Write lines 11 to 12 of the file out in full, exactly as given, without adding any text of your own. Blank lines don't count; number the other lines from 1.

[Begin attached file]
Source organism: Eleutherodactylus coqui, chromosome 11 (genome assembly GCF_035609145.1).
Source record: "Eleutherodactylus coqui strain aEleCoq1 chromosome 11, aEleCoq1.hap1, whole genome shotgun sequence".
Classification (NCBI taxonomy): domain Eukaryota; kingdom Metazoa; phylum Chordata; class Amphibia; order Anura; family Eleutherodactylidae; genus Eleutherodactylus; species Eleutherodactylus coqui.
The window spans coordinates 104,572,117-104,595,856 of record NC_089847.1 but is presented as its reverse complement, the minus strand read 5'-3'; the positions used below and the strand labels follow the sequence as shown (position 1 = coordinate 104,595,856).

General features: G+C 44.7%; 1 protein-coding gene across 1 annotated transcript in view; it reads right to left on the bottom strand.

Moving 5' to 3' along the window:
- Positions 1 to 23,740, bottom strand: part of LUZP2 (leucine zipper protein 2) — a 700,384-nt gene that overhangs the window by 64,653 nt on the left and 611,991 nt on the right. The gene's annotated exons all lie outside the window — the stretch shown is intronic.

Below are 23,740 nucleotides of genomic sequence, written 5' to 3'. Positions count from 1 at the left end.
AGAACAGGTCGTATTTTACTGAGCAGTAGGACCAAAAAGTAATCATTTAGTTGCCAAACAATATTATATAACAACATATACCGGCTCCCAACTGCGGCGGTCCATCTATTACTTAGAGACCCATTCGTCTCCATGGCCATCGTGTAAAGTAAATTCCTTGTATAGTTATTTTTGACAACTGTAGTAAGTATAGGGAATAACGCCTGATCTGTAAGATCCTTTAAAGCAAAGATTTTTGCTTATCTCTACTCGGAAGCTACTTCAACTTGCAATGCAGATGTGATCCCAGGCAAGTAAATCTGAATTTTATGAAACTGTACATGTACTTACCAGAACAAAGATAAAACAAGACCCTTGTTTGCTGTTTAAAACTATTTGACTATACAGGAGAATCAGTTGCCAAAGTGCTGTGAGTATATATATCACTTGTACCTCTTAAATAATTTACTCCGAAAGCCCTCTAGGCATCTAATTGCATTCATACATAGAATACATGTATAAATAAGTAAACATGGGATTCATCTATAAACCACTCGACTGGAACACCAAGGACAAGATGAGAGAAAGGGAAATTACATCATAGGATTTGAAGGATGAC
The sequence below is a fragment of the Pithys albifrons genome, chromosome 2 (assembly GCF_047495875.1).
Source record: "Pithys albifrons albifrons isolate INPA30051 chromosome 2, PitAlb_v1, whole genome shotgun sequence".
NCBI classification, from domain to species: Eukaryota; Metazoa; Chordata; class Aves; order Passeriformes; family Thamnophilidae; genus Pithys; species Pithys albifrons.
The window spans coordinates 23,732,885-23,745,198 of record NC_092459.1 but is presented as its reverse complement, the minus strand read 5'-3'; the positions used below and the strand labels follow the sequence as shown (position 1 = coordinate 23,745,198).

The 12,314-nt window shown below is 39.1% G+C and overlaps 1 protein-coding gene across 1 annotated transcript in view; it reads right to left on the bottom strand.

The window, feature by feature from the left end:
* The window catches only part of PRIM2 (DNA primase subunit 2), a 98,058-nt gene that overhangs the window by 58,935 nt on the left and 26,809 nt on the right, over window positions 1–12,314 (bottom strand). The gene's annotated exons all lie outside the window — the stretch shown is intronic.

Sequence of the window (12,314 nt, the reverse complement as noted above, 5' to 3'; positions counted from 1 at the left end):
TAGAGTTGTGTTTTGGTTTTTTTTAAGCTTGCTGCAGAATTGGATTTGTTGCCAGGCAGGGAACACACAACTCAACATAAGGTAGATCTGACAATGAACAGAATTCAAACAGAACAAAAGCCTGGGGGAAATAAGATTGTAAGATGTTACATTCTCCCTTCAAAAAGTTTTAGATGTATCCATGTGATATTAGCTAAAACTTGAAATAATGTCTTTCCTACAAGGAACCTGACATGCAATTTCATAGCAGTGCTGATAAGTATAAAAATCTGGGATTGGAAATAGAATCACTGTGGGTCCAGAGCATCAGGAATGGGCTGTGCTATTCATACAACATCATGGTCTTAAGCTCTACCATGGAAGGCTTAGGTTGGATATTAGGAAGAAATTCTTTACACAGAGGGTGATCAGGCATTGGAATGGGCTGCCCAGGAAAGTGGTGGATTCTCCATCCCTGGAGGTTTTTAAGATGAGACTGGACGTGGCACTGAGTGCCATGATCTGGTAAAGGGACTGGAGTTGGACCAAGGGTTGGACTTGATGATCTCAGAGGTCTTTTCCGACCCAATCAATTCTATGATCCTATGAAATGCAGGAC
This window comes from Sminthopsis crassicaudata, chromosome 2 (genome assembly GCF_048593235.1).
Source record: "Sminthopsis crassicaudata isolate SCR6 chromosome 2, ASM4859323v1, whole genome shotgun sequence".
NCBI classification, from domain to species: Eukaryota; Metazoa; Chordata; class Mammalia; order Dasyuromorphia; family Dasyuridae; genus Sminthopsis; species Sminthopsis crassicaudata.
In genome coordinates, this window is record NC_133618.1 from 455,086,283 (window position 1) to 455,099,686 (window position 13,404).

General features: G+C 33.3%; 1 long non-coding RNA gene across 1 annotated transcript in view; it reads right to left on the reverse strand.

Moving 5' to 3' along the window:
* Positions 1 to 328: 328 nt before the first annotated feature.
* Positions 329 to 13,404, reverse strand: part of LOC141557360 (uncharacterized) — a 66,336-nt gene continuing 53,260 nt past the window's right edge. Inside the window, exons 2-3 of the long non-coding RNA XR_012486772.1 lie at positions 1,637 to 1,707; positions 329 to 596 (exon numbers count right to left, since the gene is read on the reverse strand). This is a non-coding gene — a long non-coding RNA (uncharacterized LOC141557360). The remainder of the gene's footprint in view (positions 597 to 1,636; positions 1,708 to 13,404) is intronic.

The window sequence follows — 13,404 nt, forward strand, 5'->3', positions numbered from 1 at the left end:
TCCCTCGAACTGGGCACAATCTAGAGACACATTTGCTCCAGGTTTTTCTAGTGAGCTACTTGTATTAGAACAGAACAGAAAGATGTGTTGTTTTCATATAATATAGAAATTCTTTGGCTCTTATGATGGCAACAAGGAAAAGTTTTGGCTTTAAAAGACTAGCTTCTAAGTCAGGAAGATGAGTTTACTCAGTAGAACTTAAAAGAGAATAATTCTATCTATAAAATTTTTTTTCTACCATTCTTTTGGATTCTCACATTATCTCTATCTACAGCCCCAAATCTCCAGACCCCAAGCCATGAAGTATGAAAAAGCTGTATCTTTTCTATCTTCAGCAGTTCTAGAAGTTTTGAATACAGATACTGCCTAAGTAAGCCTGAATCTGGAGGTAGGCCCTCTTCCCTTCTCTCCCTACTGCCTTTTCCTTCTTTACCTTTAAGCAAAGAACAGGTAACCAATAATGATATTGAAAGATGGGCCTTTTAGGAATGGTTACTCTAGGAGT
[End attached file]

Source record: "Pithys albifrons albifrons isolate INPA30051 chromosome 2, PitAlb_v1, whole genome shotgun sequence".
NCBI classification, from domain to species: Eukaryota; Metazoa; Chordata; class Aves; order Passeriformes; family Thamnophilidae; genus Pithys; species Pithys albifrons.